Tags: Ebola Outbreak | ebola | dengue | hantavirus | Chikungunya

5 Diseases That Are Scarier Than Ebola

By    |   Friday, 17 October 2014 04:27 PM

Americans are focused on the threat from Ebola, but a top infectious disease expert warns that other serious exotic viral illnesses have at least as much potential to spread in the U.S.
 
“There are diseases which, like Ebola, have originated in wildlife and then breached that barrier and made the leap to humans,” David Sanders, one of the nation’s top Ebola experts, told Newsmax Health.
 
Some of these threats are just emerging, while others have been known for years but pose new risks because of environmental changes or increased travel across borders and to remote regions, he said.
 
“Diseases may start in Africa, but because of modern global travel, they no longer stay in Africa,” said Sanders, an associate professor of biologic sciences at Purdue University who has studied the possible use of Ebola as a biological weapon.
 
One major environmental change that favors the spread of some exotic diseases is the rise in mosquito populations because of global warming, he said.
 
“The human immune system is very good, but we haven’t been exposed to these diseases long enough to enable our immune system to learn to fight them,” said Sanders.
 
“I don’t like to panic people, but beyond Ebola there are emerging diseases that we should be aware of,” Sanders added.
 
Here are five diseases that he says could potentially gain a foothold in the U.S. and deserve the attention of health authorities:   
 
Dengue fever: Up to 400 million people worldwide get dengue fever annually. It is a painful and debilitating mosquito-borne viral disease. Some cases develop into dengue hemorrhagic fever, resulting in bleeding and possible death.
 
Dengue fever emerged as a worldwide threat in the 1950s, and it is widespread in Puerto Rico and many popular American tourist destinations in the Latin America, Southeast Asia, and the Pacific Islands.
 
Although it is still rare in the U.S., outbreaks have occurred in Arizona, Florida, and Texas. Climate change has spurred the disease northward as warmer weather prevents freezes that kill mosquitoes.
 
Chikungunya: Nicknamed “breaking bone” disease because of the excruciating joint pain it causes, Chikungunya is similar to dengue fever in that it is also carried by mosquitos. Although it is rarely fatal, recovery can take months for people of middle age and older. It originated in East Africa, spread to India and the Caribbean, and it is now endemic in Puerto Rico.  
 
Most of the U.S. cases have occurred in people who were infected in other countries, but 107 cases have been reported in Florida and it is now believed to be carried by mosquitoes there.  
 
Hantavirus: Hantavirus was discovered in the 1970s and is primarily spread through contact with infected rodents or their droppings. However, it can be spread through the air as humans breathe in the virus in the form of ultramicroscopic particles.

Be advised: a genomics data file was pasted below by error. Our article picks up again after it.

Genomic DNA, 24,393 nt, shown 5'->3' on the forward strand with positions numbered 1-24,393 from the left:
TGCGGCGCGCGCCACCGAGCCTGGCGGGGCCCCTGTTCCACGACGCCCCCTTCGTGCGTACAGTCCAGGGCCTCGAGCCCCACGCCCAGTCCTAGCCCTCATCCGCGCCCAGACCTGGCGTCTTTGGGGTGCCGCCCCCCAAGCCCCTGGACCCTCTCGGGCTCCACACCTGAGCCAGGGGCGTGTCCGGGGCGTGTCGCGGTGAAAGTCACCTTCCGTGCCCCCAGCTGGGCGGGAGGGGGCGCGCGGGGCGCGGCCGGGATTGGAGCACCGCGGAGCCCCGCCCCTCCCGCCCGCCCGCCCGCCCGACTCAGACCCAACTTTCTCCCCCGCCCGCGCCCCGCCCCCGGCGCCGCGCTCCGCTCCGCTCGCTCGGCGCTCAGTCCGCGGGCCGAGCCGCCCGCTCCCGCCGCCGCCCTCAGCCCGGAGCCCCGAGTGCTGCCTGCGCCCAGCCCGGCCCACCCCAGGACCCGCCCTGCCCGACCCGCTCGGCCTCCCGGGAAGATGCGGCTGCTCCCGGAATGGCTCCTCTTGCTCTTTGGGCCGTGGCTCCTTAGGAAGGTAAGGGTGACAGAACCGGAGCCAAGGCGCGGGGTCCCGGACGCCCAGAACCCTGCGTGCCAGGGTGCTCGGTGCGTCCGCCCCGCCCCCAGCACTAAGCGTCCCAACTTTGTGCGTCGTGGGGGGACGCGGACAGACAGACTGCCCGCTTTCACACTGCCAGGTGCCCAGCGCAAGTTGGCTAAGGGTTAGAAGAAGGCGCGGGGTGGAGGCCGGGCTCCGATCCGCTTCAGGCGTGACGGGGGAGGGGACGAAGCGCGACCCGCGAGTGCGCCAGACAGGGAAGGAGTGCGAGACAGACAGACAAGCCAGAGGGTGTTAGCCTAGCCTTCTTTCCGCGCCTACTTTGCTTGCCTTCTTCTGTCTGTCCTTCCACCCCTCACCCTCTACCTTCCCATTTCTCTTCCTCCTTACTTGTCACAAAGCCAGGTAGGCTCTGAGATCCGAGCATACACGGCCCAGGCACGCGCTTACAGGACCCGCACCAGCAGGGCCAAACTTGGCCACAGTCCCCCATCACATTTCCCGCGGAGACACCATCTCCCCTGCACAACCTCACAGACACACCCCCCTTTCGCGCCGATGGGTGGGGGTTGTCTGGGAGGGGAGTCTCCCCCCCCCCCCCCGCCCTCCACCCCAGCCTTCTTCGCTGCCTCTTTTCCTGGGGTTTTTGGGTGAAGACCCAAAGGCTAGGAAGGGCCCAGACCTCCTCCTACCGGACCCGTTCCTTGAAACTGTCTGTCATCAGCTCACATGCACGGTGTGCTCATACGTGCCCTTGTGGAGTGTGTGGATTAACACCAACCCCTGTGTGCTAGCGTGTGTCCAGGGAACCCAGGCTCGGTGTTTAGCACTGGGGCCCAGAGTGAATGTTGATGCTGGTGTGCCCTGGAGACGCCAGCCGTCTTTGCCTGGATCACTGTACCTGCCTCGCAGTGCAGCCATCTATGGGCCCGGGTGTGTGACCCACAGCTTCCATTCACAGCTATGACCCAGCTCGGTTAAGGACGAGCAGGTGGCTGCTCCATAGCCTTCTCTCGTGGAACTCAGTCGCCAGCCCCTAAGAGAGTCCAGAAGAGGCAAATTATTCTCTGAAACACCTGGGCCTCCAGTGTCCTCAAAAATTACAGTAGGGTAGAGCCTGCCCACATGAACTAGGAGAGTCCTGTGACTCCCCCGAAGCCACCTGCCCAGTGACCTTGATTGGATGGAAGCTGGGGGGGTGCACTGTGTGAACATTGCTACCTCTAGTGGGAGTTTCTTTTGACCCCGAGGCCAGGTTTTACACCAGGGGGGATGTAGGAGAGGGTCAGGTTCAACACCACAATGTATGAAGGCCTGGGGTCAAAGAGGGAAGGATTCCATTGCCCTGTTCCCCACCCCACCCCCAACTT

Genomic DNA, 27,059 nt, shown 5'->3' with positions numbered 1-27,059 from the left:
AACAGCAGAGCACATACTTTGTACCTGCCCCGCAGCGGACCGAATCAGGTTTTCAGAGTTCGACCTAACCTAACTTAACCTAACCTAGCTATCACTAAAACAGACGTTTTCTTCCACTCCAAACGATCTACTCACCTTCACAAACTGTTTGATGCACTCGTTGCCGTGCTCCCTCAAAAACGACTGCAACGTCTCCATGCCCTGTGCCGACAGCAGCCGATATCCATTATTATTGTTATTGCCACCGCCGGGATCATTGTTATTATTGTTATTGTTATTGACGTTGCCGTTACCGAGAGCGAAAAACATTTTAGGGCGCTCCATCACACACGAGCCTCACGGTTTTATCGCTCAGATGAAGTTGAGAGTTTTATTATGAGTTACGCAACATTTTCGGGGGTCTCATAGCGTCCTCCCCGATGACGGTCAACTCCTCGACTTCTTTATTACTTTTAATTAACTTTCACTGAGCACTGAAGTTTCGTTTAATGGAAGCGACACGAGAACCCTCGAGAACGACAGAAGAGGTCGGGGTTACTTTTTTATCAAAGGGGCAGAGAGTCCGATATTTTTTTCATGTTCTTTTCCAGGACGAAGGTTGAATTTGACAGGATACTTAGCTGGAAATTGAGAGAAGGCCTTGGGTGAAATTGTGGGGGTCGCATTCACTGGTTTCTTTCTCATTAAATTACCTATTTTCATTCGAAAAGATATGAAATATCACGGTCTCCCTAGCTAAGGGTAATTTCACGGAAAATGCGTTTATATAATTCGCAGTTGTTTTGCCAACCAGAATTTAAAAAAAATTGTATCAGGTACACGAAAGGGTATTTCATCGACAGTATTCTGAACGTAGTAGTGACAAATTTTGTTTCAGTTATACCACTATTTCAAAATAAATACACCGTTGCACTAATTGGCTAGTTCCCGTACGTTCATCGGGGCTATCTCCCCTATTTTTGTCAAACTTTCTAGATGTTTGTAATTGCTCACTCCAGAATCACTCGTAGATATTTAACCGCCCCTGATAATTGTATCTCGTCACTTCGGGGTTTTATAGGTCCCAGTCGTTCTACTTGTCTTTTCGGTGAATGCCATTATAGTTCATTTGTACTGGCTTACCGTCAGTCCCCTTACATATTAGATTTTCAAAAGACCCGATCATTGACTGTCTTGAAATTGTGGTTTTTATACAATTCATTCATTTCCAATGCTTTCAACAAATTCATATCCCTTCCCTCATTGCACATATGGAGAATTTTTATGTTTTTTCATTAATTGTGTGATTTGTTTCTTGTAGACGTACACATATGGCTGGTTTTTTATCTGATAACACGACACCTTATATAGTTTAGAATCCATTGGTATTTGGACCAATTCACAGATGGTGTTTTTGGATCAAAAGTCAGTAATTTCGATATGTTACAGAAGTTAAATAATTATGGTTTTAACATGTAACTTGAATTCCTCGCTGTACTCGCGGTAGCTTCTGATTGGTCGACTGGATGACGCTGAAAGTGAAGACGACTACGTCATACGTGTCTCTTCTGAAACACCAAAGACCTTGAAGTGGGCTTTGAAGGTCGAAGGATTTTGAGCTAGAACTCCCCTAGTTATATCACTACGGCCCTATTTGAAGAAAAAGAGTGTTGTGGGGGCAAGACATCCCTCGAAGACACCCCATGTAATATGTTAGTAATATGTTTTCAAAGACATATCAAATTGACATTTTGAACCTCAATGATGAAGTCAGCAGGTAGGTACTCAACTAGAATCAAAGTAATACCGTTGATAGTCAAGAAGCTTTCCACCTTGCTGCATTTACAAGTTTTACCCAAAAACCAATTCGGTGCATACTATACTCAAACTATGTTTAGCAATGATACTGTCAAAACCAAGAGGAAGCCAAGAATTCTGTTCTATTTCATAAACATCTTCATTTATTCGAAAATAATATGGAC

The virus can cause hantavirus pulmonary syndrome, a disease with a 36 percent death rate.  More chilling, there are reports of human-to-human transmission elsewhere in the world. There is no known treatment.
 
Rift Valley fever: While this disease can be mild, there is a serious form that has a 50 percent death rate. Humans get the disease from breathing the air around infected farm animals such as cows, sheep, and goats, which get the illness from mosquitos.
 
There is a human vaccine, but it is not widely available, and once infection occurs, there is no effective treatment.
 
Devastating outbreaks have occurred throughout Africa and the Arabian peninsula, where it has killed hundreds. U.S. agricultural officials worry it could be transported here.
 
Crimean-Congo hemorrhagic fever: Crimean-Congo hemorrhagic fever belongs to a group of diseases that kill in the same way as Ebola, through massive and sudden hemorrhaging.
 
Ticks spread Congo fever, which has up to a 40 percent death rate. Like Ebola, it can also be transmitted by contact with the bodily fluids of someone who is sick.
 
The disease is found in Africa, the Balkans, the Middle East, and Asia, but 1,000 cases a year are also now being reported in southeastern Europe and Turkey. There is a vaccine that is pending approval by the FDA.
 

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Americans are focused on the threat from Ebola, but a top infectious disease expert warns that other serious exotic viral illnesses have at least as much potential to spread in U.S. "There are diseases which, like Ebola, have originated in wildlife and then breached that...
ebola, dengue, hantavirus, Chikungunya
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2014-27-17
Friday, 17 October 2014 04:27 PM
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